A genius who is more than prepared for the forthcoming mission
Even though much of hip-hop these days is homogenized, there is a greater awareness of the diversity this music can offer if you know where to look. Canadian hip-hop comes and goes within the consciousness of hip-hop fans in the U.S., although people want to know who is doing great work from up there.
I've known Jesse Dangerously for what seems like ages, although we've never met, always been a mailing list here, some e-mails there, a "how about we collaborate on a few tracks?" here, a "how about you add more bass to this?" there. In the last few years he has been putting a lot of work into his musical career, and the rest of North America has yet to discover what he's about. If you have no idea what I'm talking about, sit down and make yourself at home while I pop in Jesse's new album, Verba Volta.
The thing about white rappers is that by default, people are out to look for more stereotypes from what people in some circles call a stereotype to begin with. What I will say is that his style and flows have developed and continue to evolve, he doesn't seem like someone who wants to remain comfortable in his own clothes, even though his trademark tie is what impresses the ladies.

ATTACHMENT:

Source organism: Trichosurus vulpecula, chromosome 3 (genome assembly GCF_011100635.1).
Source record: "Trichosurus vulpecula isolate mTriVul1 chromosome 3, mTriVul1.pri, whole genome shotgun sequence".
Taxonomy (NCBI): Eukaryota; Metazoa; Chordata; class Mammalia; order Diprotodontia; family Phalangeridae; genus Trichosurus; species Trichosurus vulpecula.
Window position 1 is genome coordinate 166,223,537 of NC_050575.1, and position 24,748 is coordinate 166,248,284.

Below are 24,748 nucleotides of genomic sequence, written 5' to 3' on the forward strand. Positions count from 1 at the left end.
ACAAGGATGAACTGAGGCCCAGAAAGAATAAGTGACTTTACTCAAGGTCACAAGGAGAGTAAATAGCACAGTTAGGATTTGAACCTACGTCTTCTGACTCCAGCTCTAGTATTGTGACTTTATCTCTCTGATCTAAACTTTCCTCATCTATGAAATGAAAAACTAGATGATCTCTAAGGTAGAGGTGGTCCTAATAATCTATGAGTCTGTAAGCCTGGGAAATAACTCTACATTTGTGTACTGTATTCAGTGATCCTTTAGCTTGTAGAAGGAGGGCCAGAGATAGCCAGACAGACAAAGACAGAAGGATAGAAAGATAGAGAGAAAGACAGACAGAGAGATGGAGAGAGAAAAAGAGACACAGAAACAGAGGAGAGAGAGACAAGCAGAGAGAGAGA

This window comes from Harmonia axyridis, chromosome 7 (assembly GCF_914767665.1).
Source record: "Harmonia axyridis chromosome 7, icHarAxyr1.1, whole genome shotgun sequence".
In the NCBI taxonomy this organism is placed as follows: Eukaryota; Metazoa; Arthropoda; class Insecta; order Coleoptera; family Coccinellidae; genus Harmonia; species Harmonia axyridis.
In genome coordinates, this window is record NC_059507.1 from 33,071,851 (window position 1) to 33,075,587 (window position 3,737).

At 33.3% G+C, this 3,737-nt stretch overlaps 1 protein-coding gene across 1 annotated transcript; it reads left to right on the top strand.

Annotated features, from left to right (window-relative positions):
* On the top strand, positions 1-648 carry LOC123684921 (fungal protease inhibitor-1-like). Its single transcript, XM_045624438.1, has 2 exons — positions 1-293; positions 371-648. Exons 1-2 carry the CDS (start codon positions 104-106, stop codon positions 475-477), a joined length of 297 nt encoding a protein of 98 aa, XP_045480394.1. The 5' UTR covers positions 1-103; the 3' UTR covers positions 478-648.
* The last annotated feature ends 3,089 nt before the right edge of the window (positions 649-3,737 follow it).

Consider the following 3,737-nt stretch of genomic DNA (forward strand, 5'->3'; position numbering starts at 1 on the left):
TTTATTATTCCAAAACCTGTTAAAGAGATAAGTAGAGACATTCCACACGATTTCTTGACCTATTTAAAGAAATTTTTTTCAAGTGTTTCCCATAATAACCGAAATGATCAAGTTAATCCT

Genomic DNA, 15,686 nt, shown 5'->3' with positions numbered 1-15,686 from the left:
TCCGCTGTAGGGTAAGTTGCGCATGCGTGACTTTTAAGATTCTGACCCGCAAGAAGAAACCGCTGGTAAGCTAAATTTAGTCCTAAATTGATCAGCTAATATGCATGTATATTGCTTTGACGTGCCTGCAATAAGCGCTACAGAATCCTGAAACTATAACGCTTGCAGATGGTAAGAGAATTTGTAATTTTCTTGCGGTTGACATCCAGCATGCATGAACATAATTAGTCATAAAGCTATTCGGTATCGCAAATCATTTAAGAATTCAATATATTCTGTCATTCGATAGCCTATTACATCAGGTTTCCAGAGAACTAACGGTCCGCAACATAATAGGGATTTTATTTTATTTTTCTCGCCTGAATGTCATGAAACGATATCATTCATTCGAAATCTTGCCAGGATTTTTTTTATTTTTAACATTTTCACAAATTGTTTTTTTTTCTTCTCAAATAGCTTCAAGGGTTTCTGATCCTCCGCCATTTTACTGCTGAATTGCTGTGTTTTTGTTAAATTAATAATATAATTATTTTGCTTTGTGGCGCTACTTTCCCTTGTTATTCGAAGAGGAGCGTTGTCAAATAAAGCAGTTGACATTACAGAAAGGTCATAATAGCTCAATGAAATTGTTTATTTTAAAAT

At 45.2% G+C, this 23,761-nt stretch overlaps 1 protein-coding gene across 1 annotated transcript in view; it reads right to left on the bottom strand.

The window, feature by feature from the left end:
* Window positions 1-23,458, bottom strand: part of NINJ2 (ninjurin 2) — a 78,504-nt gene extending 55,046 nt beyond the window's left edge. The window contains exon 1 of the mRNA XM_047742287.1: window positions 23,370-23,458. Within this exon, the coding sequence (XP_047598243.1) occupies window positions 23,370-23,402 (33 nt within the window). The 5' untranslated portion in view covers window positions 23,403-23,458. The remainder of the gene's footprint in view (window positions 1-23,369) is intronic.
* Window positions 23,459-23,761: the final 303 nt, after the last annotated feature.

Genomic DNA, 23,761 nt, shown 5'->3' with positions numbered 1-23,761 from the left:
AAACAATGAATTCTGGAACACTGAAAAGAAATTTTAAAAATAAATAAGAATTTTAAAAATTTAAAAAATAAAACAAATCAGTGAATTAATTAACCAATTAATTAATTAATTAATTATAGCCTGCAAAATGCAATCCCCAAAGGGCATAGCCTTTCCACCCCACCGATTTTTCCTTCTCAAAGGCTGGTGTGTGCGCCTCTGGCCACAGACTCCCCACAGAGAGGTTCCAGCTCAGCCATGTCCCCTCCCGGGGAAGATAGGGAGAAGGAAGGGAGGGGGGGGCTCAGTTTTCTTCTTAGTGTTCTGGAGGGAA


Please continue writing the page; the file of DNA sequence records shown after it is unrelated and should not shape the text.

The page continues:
Away from the hype, Jesse has a sense of wit that is very much a part of his character, not only as Mr. Dangerously but him as a person. He puts a lot of himself into his music, and when he's about being crafty, articulate, snappy, cranky, or touches on a few topics he holds close to his heart, he puts his all into it. He's not a notebook rapper, he's someone who is like the "Liquid Swords" video, where lyrics seem to pour out endlessly, and if he's not feeling it, he'll toss it out. Others are hungry for that wit and creativity, but Jesse will point to that piece of paper and it will burn.
There's a great energy on this album, and even if you've heard his previous work, he goes beyond that and comes off with songs about friendships, love, honor, and respect. Yeah, it might sound corny in text form but then again if that truly reads as corny, you really haven't been listening to any hip-hop in the last few... well, ever. Jesse is a scholar of the music, and if there's a reference that might be too obscure, he has producers Fresh Kils and Timbuktu to back him up and take him to the next verse with ease.
Can he be quriky? Sure, but again that's another white MC stereotype. Can he be "out of touch"? It depends on what you're touching. Look at the surface, then look and dig deeper. What you will find is Jesse Dangerously, one of the more original voices not only in Canadian hip-hop, but hip-hop as a whole. He's not afraid to be funny (and yes, you will laugh), and yet this isn't a joke. Again, if energetic hip-hop is what you seek, this is it.